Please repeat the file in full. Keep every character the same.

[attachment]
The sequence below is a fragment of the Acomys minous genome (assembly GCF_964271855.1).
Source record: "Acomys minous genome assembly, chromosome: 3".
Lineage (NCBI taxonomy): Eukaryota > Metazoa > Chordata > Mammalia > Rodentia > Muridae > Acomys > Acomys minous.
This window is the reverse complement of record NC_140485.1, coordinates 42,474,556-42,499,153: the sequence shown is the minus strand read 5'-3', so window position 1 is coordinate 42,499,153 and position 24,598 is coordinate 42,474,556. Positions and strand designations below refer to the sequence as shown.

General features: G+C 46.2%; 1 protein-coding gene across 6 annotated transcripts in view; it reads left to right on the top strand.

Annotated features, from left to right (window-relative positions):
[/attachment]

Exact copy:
The sequence below is a fragment of the Acomys minous genome (assembly GCF_964271855.1).
Source record: "Acomys minous genome assembly, chromosome: 3".
Lineage (NCBI taxonomy): Eukaryota > Metazoa > Chordata > Mammalia > Rodentia > Muridae > Acomys > Acomys minous.
This window is the reverse complement of record NC_140485.1, coordinates 42,474,556-42,499,153: the sequence shown is the minus strand read 5'-3', so window position 1 is coordinate 42,499,153 and position 24,598 is coordinate 42,474,556. Positions and strand designations below refer to the sequence as shown.

General features: G+C 46.2%; 1 protein-coding gene across 6 annotated transcripts in view; it reads left to right on the top strand.

Annotated features, from left to right (window-relative positions):